We had almost forgotten about ACTA, however the copyright industry has succeeded in the (non-easy) job to rewarm this debate and shake new discussions. Apparently, some copyright holders (MGM) requested Youtube to remove an hilarious video, based on the Robocop movie, making fun of the ACTA agreement. The video was published for the first time in 2010, became very popular for some days, then vanished, as most things in the Internet. By contrast, the Treaty spotted by the video, i.e. ACTA – the (initially secret) international agreement on counterfeiting – became a serious affair because it was reported to materially infringe human rights and digital freedoms. After long debates and controversies, even within the European Commission, the Treaty was abandoned, especially because of the rejection by the European Parliament in July 2012.
Now, the current decision of the rights holders to pretend the removal the this video is surprising and suggests that some initiatives of the copyright industry are brought by machines rather than by humans. Paradoxically, this is exactly what the parody of the movie pretended to demonstrate. In the truth, it is not clear whether the removal has been explicitly requested by the copyright holders or it is a result of the application of the ID Content filtering software, a technology permitting Youtube to automatically identify and remove content protected by IP. In both thew case, the analysis is alarming. Fact is, one could question whether the removed video was really infringing the the IP rights of MGM, since ist was clearly a parody, an instrument to express a political view, without economic scope. Once again, the borders between IPR enforcement in the web and censorship are blurring.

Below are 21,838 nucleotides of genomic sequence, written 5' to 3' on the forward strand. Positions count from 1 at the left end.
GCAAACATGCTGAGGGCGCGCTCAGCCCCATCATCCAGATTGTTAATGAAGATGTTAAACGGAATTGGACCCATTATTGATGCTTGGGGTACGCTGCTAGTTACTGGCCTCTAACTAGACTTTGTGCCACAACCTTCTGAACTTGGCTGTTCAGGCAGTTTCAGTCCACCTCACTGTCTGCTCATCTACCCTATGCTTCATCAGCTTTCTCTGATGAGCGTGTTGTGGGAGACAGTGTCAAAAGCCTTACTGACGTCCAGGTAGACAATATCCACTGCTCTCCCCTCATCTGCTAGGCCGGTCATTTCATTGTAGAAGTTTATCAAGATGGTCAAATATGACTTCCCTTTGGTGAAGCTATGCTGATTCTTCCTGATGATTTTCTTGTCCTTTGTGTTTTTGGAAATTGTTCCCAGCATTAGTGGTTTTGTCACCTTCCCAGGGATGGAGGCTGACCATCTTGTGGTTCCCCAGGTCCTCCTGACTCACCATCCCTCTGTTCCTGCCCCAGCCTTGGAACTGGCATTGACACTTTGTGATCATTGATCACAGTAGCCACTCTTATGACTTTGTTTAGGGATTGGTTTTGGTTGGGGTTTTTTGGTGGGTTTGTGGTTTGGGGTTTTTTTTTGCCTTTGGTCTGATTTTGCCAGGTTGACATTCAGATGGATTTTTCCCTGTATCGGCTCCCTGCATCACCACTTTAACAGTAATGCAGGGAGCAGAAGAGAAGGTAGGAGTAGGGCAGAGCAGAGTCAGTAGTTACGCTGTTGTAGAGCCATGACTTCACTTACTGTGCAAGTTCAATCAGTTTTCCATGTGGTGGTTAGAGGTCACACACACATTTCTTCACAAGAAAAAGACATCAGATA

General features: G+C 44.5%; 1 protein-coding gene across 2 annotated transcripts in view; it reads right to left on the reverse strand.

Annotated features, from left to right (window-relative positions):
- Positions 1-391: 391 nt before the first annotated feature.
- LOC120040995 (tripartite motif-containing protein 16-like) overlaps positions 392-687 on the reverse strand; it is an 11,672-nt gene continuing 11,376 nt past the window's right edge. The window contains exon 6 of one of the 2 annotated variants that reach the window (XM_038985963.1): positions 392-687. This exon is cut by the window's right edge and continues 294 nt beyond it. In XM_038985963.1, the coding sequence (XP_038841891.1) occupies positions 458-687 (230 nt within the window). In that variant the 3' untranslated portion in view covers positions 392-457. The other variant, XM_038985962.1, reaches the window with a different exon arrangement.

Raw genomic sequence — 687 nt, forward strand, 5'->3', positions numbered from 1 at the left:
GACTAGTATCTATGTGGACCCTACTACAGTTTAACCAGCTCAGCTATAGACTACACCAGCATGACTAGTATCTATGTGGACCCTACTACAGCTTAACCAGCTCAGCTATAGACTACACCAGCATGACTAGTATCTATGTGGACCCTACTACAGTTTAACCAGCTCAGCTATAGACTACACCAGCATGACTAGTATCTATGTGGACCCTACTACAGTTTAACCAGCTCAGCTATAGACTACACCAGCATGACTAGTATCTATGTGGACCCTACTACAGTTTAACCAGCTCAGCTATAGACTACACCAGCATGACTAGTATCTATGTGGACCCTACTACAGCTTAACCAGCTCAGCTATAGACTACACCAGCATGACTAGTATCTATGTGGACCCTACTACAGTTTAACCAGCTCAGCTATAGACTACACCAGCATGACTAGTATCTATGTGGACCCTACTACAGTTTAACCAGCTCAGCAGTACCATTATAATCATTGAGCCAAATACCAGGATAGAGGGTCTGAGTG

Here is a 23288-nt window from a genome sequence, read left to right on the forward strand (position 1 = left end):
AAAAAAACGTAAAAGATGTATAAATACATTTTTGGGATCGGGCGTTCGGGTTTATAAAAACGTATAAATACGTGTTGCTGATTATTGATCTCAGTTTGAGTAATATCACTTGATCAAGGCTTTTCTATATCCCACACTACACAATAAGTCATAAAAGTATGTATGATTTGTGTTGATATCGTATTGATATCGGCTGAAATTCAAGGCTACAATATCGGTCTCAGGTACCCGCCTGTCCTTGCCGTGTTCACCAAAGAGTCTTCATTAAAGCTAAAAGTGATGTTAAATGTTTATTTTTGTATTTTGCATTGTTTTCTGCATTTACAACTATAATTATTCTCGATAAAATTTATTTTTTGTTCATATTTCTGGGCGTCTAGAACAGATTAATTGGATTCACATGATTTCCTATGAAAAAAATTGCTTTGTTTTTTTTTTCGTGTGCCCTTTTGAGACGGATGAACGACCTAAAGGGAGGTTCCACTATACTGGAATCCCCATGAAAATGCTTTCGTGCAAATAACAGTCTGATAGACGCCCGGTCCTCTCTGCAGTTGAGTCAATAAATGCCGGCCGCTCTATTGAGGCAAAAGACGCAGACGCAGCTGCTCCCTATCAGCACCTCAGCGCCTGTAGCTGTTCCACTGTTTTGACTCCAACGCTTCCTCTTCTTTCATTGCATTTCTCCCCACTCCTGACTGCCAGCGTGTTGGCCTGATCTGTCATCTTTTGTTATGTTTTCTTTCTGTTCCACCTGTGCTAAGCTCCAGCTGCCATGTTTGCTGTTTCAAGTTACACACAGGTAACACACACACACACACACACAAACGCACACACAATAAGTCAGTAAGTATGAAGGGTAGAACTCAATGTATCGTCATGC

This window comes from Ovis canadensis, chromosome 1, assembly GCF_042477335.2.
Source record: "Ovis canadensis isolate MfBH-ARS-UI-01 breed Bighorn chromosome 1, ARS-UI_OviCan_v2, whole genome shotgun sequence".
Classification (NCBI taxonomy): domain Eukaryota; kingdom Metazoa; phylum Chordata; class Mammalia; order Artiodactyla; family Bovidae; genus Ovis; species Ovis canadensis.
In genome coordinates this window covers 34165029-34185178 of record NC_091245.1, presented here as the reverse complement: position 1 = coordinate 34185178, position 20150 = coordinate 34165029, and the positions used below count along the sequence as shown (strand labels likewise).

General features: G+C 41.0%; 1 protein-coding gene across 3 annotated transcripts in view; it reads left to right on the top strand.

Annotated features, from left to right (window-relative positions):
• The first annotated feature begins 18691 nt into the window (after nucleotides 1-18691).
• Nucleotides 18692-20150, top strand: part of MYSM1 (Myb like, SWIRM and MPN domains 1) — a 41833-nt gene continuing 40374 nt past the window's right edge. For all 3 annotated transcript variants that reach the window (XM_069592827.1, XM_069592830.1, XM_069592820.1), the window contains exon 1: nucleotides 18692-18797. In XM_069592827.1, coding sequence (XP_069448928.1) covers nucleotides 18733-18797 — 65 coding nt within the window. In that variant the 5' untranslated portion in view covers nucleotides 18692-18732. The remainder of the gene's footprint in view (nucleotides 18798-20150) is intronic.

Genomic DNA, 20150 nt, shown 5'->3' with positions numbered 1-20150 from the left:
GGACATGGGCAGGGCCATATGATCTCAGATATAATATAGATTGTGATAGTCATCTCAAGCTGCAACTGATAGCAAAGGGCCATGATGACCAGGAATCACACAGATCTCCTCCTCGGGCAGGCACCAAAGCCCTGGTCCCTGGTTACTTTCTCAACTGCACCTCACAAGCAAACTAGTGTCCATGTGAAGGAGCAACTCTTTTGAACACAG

Here the link to the hilarious video which is still available on the website of La Quadrature du Net. Now, for a matter of mechanical coherency the legal department machines of MGM should bring an action against La Quadrature in order to obtain the final removal of the video. However, there is still possibility that the few humans left in the copyright industry may think about, send to the machines the signal laissez tomber, and desist. Who knows.